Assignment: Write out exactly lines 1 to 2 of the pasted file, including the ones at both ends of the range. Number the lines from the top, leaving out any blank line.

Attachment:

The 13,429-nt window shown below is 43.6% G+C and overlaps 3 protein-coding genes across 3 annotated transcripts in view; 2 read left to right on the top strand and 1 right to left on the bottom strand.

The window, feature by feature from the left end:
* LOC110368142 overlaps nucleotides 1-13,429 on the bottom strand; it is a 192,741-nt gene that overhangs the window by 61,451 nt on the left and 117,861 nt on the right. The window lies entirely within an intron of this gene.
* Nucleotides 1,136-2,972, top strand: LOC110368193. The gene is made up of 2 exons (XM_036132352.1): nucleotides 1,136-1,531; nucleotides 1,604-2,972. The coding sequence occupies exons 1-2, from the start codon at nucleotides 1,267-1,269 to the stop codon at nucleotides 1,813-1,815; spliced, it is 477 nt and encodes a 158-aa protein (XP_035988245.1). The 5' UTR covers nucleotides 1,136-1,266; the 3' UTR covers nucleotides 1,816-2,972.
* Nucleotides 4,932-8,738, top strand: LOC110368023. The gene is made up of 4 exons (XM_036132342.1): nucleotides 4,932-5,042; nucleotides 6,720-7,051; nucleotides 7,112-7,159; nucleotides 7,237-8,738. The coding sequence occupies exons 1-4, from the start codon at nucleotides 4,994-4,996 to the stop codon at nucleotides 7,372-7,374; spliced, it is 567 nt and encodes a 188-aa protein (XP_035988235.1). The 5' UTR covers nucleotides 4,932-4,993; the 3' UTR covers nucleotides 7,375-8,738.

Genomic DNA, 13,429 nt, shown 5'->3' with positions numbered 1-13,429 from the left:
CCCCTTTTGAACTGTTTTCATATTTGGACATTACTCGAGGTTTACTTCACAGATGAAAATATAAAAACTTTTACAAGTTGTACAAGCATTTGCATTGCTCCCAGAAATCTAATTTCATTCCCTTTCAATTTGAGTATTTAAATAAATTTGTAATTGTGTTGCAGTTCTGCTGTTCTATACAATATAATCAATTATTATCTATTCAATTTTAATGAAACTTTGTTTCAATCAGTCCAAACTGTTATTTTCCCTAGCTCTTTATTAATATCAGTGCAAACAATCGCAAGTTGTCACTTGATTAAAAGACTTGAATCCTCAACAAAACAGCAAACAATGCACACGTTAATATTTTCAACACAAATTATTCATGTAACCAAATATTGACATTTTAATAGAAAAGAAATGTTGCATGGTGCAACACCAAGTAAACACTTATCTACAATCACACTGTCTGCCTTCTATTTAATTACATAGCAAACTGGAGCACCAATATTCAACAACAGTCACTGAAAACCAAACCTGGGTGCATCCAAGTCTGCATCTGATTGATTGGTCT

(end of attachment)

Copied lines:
The 13,429-nt window shown below is 43.6% G+C and overlaps 3 protein-coding genes across 3 annotated transcripts in view; 2 read left to right on the top strand and 1 right to left on the bottom strand.

The window, feature by feature from the left end: